50. no name by request says:

    This is for Millie, whose brother the meth addict wants to live with her.

    Don’t do it. Many people with substance abuse problems have repeated relapses and they will do things they (and you) will swear they would never do while they’re using. He probably loves his nieces or nephews very much but he could do things that would endanger them because the drugs are stronger than anything else. Not to mention that if he begins using again he WILL steal from you.

    I’ve had 2 family members with substance problems. One is dead, murdered by the person who got her addicted. The other has relapsed a couple of times and caused all kinds of grief to family, plus now has a criminal record for several instances of theft and shoplifting.

    All you can do is support all the good things they do, like going to detox, attending a 12 step program, etc. But you can’t make them do these things. They have to want to. And even when they want to they often stumble. Love your brother by all means, but don’t trust him early in the process and don’t enable him.

  51. Faye says:

    How would you be able to save in a 401k plan and emergency fund at the same time if you’re a student who has to pay tuition and educational materials? Would you still adhere to the 10% for 401k plan as you suggested?

  52. ted says:

    Regarding being president. I’m constantly surprised by how many people assume that other countries want to be anything like the US. No country that’s our enemy wants us to end our dependence on oil. No country that’s our enemy will hold to any agreement for aid of any type. They don’t want our cars, or oil, or our ipods… they want our money.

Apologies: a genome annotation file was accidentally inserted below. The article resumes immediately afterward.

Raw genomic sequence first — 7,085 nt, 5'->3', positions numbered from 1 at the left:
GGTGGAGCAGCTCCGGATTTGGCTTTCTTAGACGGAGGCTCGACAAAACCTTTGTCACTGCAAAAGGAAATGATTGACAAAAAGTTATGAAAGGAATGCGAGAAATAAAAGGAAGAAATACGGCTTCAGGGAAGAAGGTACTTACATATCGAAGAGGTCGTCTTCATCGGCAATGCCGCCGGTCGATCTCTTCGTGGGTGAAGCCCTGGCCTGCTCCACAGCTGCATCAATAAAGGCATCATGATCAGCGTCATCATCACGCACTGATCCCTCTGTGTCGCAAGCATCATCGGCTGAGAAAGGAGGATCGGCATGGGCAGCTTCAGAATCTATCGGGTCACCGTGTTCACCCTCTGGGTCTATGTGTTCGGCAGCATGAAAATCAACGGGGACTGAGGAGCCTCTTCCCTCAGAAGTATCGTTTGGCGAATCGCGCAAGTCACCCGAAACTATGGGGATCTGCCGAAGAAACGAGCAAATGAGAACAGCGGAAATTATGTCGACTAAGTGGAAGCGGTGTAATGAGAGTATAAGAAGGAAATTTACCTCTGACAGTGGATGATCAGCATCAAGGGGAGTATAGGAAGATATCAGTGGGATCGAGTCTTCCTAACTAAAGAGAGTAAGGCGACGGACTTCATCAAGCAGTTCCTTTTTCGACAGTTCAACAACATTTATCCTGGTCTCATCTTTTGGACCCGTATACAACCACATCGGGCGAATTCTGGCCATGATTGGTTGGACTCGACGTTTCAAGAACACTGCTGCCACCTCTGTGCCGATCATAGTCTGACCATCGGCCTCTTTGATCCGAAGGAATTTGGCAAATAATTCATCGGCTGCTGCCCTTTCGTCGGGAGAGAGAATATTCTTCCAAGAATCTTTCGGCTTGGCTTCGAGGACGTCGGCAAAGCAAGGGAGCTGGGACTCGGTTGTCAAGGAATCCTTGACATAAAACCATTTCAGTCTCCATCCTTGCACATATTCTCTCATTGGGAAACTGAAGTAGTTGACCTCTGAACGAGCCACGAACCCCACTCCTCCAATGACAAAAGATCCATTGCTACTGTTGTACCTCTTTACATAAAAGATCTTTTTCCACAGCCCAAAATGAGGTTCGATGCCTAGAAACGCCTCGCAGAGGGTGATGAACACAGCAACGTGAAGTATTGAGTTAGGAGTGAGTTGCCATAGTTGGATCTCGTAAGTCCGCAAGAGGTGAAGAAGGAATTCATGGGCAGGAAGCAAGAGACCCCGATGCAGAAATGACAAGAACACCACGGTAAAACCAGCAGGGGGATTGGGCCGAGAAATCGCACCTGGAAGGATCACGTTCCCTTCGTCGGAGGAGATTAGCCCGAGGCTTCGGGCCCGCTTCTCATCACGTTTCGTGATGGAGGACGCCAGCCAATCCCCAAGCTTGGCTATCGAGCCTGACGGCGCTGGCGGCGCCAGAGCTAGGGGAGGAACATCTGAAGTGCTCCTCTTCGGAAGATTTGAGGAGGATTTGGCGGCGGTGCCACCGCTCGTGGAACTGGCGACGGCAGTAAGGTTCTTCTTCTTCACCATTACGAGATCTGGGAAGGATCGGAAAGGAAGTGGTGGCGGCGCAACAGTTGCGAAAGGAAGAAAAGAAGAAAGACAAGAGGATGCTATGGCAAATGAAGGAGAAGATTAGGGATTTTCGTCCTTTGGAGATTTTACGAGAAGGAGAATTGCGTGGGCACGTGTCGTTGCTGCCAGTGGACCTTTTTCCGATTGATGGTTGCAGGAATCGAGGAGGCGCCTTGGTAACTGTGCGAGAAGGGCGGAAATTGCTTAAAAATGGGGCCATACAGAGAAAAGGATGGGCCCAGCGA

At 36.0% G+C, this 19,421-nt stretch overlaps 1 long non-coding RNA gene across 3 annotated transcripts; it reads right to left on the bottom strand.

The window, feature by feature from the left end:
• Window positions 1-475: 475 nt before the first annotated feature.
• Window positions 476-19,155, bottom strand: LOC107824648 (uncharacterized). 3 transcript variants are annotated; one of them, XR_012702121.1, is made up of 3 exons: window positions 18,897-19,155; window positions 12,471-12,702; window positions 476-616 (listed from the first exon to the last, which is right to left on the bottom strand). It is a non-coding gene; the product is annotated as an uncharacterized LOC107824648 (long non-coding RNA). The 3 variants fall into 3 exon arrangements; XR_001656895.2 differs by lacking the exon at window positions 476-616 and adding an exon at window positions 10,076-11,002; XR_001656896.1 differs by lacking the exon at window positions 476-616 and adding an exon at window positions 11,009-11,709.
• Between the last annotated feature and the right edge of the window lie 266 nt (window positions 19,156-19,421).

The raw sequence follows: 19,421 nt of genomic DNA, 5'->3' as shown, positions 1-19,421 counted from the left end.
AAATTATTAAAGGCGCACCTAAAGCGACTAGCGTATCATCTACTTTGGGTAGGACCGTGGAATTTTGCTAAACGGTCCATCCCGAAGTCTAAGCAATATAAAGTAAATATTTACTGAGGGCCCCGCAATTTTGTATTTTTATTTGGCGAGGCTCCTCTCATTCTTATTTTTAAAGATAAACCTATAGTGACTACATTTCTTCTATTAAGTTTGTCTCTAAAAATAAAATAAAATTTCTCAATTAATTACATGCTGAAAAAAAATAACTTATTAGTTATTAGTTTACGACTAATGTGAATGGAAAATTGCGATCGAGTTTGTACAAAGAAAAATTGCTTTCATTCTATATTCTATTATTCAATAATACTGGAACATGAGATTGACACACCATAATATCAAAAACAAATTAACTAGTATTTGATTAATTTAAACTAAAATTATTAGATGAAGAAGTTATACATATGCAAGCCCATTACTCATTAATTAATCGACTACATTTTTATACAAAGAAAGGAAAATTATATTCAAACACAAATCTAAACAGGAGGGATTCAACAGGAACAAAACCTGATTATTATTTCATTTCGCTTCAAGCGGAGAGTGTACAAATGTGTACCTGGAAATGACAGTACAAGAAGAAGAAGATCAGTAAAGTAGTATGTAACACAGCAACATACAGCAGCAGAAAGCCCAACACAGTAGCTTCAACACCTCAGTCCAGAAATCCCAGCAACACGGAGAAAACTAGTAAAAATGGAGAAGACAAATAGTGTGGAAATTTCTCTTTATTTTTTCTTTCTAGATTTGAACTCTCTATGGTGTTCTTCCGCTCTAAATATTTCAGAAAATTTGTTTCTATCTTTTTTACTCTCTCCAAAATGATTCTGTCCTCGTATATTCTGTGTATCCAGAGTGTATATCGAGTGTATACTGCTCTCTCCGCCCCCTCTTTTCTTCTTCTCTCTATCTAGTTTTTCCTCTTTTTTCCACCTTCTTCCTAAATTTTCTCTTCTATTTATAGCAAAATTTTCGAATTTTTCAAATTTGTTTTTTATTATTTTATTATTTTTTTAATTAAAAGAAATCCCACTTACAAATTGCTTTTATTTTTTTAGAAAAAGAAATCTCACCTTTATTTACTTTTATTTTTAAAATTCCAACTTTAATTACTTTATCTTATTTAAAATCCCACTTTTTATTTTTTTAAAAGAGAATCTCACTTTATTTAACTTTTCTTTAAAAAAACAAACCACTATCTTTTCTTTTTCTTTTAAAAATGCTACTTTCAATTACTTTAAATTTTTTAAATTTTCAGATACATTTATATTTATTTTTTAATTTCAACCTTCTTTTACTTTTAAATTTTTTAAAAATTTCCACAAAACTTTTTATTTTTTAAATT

The US continues to be the largest exporter of humanitarian aid, in the form of food and money, even to our enemies, and we curry no favor from anyone else in the world for that. If we were to add to that giving away technology in return for ‘no more war’, we’d be shooting ourselves in the foot… enabling our enemies to focus more directly on being our enemies, either immediately or in a few years when that “aid” we gave them is forgotten from the political scene.

    I agree we should end our dependence on foreign commodities… oil being a big part of that. But the same goes for cheap (exploited?) labor in the rest of the world so we can have a new plastic doohickey from Wally-World for $0.99.